5 Ways to Prepare your Child for Music Lessons

Parents often ask me what the best age is for a child to start taking violin lessons.  The answer is different for every student.  Some children are begging for violin lessons at age three, some become interested in learning an instrument at seven, and some beginners start at age seventy-four!  I have taught several beginning violinists in their seventies and eighties – it really is never too late to start!  That being said, there are several things that you can do with your child on a regular basis to help prepare them for more formal music instruction in future.  Here are a few of my favorites:

1. Listen to music – This is definitely the most important!  Music is a language, and the more familiar your child is with that language, they more they will want to converse in it.  Listening to classical music doesn’t have to be a formal event.  You can turn on the classical radio station in the car, have Beethoven playing in the background while your child plays, or turn on soft music before bedtime.  If your child is frequently listening to different types of music, they will start to identify various instruments such as drums, trumpets, violins, piano, etc.  They may develop a preference for a specific instrument and express an interest learning to play!  This really is the best start for beginning music lessons because the child takes ownership of the decision to learn to play an instrument.

2. Watch videos of musical performances – In the age of Youtube, you don’t need to live next to Lincoln Center for your child to experience world-class music performances.  There are so many incredible performances that you can experience online in the comfort of your own home.  Many of my colleagues admit that they first asked their parents for violin lessons after seeing Itzhak Perlman play on Sesame Street (Link here). How amazing is it that a generation of musicians was inspired by a simple performance on a kids’ show?  Children love to see how things things are made and music is no exception!  If they see people making music, they’ll be more inclined to try it for themselves.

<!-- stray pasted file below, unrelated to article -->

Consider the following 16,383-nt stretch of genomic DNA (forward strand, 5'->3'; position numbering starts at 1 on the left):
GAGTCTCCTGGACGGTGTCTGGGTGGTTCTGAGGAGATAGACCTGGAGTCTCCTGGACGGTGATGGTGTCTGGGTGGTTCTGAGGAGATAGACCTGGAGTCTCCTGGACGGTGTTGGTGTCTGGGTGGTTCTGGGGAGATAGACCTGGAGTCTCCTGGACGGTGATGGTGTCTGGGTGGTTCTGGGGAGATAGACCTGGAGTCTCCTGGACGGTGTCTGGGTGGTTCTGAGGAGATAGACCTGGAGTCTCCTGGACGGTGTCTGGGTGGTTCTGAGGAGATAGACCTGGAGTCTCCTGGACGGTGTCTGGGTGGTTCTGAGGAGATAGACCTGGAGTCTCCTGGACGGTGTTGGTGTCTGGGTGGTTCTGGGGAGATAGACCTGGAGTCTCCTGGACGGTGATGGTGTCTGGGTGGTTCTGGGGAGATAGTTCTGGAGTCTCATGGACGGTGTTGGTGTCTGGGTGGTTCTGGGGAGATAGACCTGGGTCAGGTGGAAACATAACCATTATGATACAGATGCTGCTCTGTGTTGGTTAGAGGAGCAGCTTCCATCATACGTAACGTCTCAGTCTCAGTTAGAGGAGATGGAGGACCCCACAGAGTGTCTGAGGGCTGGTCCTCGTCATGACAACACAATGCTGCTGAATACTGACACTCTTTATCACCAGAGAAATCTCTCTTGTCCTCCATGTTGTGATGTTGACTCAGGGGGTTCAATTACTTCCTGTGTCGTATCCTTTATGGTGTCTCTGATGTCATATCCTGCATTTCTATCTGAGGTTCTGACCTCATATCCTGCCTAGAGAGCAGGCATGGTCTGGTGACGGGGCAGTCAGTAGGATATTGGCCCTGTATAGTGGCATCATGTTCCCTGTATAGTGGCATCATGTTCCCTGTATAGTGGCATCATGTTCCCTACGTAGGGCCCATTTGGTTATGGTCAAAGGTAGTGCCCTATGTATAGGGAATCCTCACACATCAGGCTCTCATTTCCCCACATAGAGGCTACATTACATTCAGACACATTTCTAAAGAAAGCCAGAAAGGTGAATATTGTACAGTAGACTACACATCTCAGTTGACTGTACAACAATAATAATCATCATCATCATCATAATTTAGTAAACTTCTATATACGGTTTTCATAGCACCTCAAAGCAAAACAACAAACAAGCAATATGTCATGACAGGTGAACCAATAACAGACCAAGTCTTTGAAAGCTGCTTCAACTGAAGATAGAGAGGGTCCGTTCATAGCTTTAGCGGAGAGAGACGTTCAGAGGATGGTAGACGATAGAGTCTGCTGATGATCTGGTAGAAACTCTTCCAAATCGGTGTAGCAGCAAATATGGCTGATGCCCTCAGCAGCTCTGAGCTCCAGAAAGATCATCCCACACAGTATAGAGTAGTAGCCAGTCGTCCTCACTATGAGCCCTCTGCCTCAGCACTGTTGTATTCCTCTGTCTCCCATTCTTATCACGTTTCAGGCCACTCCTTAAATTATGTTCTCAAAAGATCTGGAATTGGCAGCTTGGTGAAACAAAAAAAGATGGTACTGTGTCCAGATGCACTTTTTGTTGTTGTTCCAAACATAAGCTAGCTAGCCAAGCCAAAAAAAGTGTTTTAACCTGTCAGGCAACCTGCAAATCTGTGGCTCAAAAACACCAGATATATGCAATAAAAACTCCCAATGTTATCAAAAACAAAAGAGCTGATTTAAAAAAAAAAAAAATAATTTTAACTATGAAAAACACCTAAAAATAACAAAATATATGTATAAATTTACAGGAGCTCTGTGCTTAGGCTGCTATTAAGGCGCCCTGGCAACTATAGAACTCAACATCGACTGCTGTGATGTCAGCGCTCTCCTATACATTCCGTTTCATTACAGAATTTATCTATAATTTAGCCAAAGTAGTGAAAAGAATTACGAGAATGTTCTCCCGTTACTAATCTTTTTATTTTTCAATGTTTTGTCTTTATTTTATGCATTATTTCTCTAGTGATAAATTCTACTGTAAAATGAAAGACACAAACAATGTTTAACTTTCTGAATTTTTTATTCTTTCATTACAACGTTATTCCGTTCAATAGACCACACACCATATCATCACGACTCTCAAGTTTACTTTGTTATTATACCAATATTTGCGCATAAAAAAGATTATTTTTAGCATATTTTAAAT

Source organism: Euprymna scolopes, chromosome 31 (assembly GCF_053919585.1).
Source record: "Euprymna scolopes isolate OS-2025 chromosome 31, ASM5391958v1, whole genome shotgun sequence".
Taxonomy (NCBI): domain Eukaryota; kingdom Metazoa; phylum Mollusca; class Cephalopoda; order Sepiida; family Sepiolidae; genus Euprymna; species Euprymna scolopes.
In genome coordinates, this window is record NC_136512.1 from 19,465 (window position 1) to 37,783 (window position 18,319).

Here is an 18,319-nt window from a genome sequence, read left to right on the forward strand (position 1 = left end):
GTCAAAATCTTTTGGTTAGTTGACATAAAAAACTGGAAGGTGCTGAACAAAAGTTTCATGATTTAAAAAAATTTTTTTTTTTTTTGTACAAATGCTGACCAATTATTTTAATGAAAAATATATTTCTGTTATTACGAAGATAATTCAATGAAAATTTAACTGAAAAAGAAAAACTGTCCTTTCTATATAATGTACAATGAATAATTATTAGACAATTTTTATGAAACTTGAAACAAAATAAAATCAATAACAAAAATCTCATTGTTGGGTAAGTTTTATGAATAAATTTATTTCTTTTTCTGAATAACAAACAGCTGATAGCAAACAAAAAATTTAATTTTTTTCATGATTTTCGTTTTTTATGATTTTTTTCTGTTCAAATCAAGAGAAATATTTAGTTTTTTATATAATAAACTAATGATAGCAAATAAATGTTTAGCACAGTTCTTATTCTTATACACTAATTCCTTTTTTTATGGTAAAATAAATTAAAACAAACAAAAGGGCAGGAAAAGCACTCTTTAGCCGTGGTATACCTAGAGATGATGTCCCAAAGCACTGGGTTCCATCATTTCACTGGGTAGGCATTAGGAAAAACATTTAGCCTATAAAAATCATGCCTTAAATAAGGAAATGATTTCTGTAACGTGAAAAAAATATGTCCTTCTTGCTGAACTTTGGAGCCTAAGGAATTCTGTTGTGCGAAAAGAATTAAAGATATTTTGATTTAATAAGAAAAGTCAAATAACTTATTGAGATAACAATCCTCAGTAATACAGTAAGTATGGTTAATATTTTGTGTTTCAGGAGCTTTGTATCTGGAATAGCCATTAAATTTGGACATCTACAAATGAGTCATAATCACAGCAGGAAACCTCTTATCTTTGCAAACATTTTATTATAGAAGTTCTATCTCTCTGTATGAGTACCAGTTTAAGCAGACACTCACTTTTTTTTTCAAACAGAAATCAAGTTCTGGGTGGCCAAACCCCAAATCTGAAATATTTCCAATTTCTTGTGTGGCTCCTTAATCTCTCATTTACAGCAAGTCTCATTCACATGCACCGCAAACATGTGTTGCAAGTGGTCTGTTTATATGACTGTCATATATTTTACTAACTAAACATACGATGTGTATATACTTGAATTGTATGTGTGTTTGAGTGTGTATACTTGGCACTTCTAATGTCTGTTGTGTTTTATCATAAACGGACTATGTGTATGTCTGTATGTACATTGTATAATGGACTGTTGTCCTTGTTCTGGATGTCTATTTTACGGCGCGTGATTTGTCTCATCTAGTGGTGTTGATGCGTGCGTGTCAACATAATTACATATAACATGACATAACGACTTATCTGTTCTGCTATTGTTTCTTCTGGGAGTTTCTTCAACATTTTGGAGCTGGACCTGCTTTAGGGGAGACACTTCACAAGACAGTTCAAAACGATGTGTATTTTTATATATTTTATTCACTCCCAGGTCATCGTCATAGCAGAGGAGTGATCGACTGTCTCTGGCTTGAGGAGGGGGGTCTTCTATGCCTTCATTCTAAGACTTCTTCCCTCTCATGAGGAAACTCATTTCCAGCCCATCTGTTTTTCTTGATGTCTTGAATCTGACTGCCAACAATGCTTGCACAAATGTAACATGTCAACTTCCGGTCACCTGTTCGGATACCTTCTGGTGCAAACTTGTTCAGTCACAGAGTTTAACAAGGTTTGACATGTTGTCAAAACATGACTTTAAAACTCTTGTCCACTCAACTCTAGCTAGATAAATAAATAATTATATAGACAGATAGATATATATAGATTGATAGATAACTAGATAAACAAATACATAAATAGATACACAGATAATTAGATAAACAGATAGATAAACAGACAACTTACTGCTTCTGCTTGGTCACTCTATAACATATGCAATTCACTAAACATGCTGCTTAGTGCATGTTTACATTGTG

3. Sing – Sing, sing, and sing some more.  Twinkle Twinkle Little Star, The Wheels on the Bus, Let it Go – it doesn’t matter what you sing, just sing!  Singing is critical for ear training and learning to match pitch.  This is the most fundamental preparation you can give your child for future music lessons, and the best part is that you can do this almost anywhere!

4. Dance – In addition to being fun (let’s face it – kids have the best dance moves), dancing to music teaches children to move their bodies and react to music, which is really what playing an instrument is all about.  Children who are comfortable finding a beat and moving to it generally have an easier time coordinating their bodies to play an instrument.

5. Color – Remember coloring books?  You might think they’re outdated, but drawing and coloring develop creativity AND motor skills.   Using a crayon or pencil can help a child develop the fine motor skills needed to hold the bow.  I often ask parents whether their child can write their name to determine if they’re ready for their first violin lesson.


I hope you enjoy these fun, everyday methods of preparing your child for music lessons.  What I love about this approach is that if your children are experiencing music in various ways from a young age, you don’t have decide the right instrument or determine the perfect timing for them to start lessons.  They will tell you themselves when they are interested in playing in instrument!